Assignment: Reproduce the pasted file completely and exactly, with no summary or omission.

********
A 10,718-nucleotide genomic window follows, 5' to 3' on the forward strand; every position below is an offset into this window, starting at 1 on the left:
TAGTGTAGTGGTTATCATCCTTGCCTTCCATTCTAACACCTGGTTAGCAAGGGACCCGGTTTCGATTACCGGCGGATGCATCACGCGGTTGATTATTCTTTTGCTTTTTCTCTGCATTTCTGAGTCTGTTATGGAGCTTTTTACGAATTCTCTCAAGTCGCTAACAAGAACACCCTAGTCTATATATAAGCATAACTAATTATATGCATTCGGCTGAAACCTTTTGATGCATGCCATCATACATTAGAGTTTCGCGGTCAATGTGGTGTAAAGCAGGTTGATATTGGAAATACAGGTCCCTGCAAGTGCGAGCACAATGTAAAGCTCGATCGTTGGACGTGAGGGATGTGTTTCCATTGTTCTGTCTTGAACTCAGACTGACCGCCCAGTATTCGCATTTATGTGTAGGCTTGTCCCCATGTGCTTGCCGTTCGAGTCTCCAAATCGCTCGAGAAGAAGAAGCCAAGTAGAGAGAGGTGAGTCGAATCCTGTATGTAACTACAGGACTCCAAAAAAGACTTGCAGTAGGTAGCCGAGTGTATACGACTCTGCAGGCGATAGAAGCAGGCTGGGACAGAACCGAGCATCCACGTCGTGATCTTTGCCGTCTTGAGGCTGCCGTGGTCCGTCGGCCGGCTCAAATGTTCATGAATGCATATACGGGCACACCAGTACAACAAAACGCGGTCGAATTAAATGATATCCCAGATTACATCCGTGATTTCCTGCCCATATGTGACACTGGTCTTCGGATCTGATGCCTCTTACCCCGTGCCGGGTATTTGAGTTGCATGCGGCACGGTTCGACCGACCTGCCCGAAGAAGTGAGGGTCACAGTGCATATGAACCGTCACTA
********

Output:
A 10,718-nucleotide genomic window follows, 5' to 3' on the forward strand; every position below is an offset into this window, starting at 1 on the left:
TAGTGTAGTGGTTATCATCCTTGCCTTCCATTCTAACACCTGGTTAGCAAGGGACCCGGTTTCGATTACCGGCGGATGCATCACGCGGTTGATTATTCTTTTGCTTTTTCTCTGCATTTCTGAGTCTGTTATGGAGCTTTTTACGAATTCTCTCAAGTCGCTAACAAGAACACCCTAGTCTATATATAAGCATAACTAATTATATGCATTCGGCTGAAACCTTTTGATGCATGCCATCATACATTAGAGTTTCGCGGTCAATGTGGTGTAAAGCAGGTTGATATTGGAAATACAGGTCCCTGCAAGTGCGAGCACAATGTAAAGCTCGATCGTTGGACGTGAGGGATGTGTTTCCATTGTTCTGTCTTGAACTCAGACTGACCGCCCAGTATTCGCATTTATGTGTAGGCTTGTCCCCATGTGCTTGCCGTTCGAGTCTCCAAATCGCTCGAGAAGAAGAAGCCAAGTAGAGAGAGGTGAGTCGAATCCTGTATGTAACTACAGGACTCCAAAAAAGACTTGCAGTAGGTAGCCGAGTGTATACGACTCTGCAGGCGATAGAAGCAGGCTGGGACAGAACCGAGCATCCACGTCGTGATCTTTGCCGTCTTGAGGCTGCCGTGGTCCGTCGGCCGGCTCAAATGTTCATGAATGCATATACGGGCACACCAGTACAACAAAACGCGGTCGAATTAAATGATATCCCAGATTACATCCGTGATTTCCTGCCCATATGTGACACTGGTCTTCGGATCTGATGCCTCTTACCCCGTGCCGGGTATTTGAGTTGCATGCGGCACGGTTCGACCGACCTGCCCGAAGAAGTGAGGGTCACAGTGCATATGAACCGTCACTA